Under pressure amid frequent bloodshed, firefights with militants and the prevailing volatile situation in Kashmir, mainstream political parties in Jammu and Kashmir Wednesday decided to urge New Delhi to announce a unilateral ceasefire during the holy month of Ramadhan and the upcoming annual Amarnath pilgrimage.
After chairing an all-party meeting convened here, chief minister Mehbooba Mufti said the parties were of unanimous view about a unilateral ceasefire soon.
“Everyone agreed that we must appeal Government of India that they should consider a unilateral ceasefire like Vajpayee ji did in 2000,” Mufti, flanked by deputy chief minister Kavinder Gupta, told reporters.
“The government of India should think about it so that common man can heave a sigh of relief.”
Ramadhan begins next week and the Amarnath pilgrimage this year is scheduled between June 28 and August 26.
Mufti said gunfights, crackdowns and search operations were causing inconvenience to the people.
“Efforts should be made to create conducive atmosphere so that both Eid and Amarnath Yatra passes off peacefully,” the chief minister said.
The recommendation from all the state parties comes ahead of the Prime Minister Narendra Modi’s visit to the state on May 19.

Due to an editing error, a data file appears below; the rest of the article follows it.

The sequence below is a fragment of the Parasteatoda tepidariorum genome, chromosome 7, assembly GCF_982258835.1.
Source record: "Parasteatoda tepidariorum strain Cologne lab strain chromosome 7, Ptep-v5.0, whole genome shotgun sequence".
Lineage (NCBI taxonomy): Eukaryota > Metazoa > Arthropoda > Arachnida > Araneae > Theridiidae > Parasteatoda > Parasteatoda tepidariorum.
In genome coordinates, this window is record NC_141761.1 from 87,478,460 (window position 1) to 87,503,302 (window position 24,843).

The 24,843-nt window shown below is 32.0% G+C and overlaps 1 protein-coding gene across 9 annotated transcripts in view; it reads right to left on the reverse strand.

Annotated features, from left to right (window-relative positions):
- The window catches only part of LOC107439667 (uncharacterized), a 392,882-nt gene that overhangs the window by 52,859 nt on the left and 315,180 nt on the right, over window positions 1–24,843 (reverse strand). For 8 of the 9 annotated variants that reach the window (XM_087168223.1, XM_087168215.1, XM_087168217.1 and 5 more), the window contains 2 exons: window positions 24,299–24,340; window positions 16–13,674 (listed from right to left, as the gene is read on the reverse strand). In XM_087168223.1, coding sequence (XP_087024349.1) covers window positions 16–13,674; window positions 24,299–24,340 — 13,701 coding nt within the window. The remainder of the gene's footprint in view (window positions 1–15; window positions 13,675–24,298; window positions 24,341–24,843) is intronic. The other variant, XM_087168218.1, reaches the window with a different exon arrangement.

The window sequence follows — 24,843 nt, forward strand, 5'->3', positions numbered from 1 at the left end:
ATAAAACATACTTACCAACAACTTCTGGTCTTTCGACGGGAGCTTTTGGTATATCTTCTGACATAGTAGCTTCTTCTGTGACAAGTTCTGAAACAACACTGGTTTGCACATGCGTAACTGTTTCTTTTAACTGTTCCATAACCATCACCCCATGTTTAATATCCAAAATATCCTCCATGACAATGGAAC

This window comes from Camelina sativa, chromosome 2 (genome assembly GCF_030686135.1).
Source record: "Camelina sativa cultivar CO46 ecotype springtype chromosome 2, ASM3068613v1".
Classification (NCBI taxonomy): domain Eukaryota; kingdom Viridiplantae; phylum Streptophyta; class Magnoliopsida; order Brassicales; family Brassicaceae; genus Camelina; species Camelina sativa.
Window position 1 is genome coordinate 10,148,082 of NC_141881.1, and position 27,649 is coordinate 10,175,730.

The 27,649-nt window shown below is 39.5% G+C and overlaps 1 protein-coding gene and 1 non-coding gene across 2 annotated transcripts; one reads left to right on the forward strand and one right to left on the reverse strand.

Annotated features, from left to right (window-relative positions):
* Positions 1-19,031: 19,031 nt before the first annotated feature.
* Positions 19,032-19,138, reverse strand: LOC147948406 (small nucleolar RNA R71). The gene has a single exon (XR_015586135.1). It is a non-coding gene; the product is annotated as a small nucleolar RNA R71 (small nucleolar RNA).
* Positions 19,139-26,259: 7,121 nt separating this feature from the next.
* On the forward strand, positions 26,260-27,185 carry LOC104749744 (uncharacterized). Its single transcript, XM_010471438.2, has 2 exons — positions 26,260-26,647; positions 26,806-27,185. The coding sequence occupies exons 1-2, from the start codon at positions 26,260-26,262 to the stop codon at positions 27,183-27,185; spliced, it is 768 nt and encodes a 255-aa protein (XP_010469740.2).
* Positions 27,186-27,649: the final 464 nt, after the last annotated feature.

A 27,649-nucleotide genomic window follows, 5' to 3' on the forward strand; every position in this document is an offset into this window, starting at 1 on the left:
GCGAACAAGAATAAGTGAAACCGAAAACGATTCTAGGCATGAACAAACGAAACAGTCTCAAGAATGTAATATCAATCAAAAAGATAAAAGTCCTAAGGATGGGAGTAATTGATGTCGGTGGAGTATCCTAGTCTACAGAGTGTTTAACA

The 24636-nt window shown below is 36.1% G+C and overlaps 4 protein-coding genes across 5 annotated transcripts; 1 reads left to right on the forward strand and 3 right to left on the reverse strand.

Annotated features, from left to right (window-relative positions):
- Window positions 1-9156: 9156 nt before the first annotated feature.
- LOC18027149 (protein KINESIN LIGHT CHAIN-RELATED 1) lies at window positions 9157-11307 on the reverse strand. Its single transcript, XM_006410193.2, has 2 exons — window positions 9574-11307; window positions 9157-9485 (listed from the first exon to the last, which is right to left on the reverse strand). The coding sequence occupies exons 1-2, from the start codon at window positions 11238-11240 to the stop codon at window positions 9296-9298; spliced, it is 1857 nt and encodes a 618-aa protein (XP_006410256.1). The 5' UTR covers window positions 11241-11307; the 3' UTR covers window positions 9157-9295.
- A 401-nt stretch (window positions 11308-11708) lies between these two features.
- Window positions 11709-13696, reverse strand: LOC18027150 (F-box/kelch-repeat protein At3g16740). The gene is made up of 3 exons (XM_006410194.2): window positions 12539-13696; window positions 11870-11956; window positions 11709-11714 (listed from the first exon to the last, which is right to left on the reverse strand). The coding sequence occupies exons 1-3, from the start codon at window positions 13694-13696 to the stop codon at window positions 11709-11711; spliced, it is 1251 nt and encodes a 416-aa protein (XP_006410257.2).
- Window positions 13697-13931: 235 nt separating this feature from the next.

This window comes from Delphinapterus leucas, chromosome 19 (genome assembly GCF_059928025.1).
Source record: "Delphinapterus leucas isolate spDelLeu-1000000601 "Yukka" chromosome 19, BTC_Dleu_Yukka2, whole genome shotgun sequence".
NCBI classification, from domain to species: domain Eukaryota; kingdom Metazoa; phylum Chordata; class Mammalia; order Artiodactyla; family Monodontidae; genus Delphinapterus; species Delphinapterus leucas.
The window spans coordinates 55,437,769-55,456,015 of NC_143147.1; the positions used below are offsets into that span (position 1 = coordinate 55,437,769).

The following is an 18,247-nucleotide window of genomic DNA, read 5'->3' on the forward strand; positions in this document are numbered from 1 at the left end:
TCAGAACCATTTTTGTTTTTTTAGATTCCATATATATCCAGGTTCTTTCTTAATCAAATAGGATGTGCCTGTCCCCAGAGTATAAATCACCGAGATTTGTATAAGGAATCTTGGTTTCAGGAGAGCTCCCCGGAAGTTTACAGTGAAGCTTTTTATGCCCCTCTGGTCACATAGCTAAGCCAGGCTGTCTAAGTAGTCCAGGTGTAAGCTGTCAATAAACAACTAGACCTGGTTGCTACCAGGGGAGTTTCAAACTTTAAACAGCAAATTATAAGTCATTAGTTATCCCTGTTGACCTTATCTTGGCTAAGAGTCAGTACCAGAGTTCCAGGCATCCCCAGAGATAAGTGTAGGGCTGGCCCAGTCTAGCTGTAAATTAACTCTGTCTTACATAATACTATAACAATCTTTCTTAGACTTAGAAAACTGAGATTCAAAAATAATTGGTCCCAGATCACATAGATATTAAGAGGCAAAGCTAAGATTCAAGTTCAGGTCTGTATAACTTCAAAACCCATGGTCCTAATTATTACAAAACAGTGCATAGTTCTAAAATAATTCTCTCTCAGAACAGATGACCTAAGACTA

The CM said there was also a suggestion that an all-party delegation from J&K should meet Modi to express their concern over the volatile situation in Kashmir and discuss how to reach out to the restive youth of the state.
Mufti claimed everyone in the meeting conceded that if the agenda of alliance for governance, agreed with her coalition partner BJP, was implemented in letter and spirit the prevailing tense situation in the state can be changed.
“It is encouraging that everyone believed implementation of the Agenda of Alliance would positively change the situation in the state.”
The meeting was attended by 11 mainstream parties including National Conference, PDP, Congress, BJP, CPI (M), Peoples Conference and Awami Ittehad Party.
The meeting took place in the backdrop of escalating violence in Kashmir during recent weeks in which 16 persons, including eight civilians were killed since Saturday.
All eyes now would be on how New Delhi responds to the demand of ceasefire by the mainstream camp whose space has appeared shrinking and influence weakening amid the prevailing volatility in Kashmir.
In November 2000, then Prime Minister Atal Bihari Vajaypee had declared a unilateral ceasefire in Kashmir for the holy month of Ramdhan. The ceasefire was extended for five more months by the before ending it on May 23, 2001.
That ceasefire announcement had followed a unilateral ceasefire by militant group Hizb-ul- Mujahideen in July 2000 that resulted in failed talks with then Union Home Secretary Kamal Pande at Nehru Guest House here.
The militant outfit withdrew its truce within two weeks after Government of India refused to accept its demand, mainly the inclusion of Pakistan in talks on Kashmir.
During the meeting, senior PDP leader Dr Mehboob Beg said talking to Pakistan and Hurriyat as agreed upon in the Agenda of Alliance is a way-out.
“Not autonomy but talking to Pakistan and Hurriyat as agreed upon in A the oA is a way-out,” he said.
The former MP said Burhan Wani could have happened with anybody in power.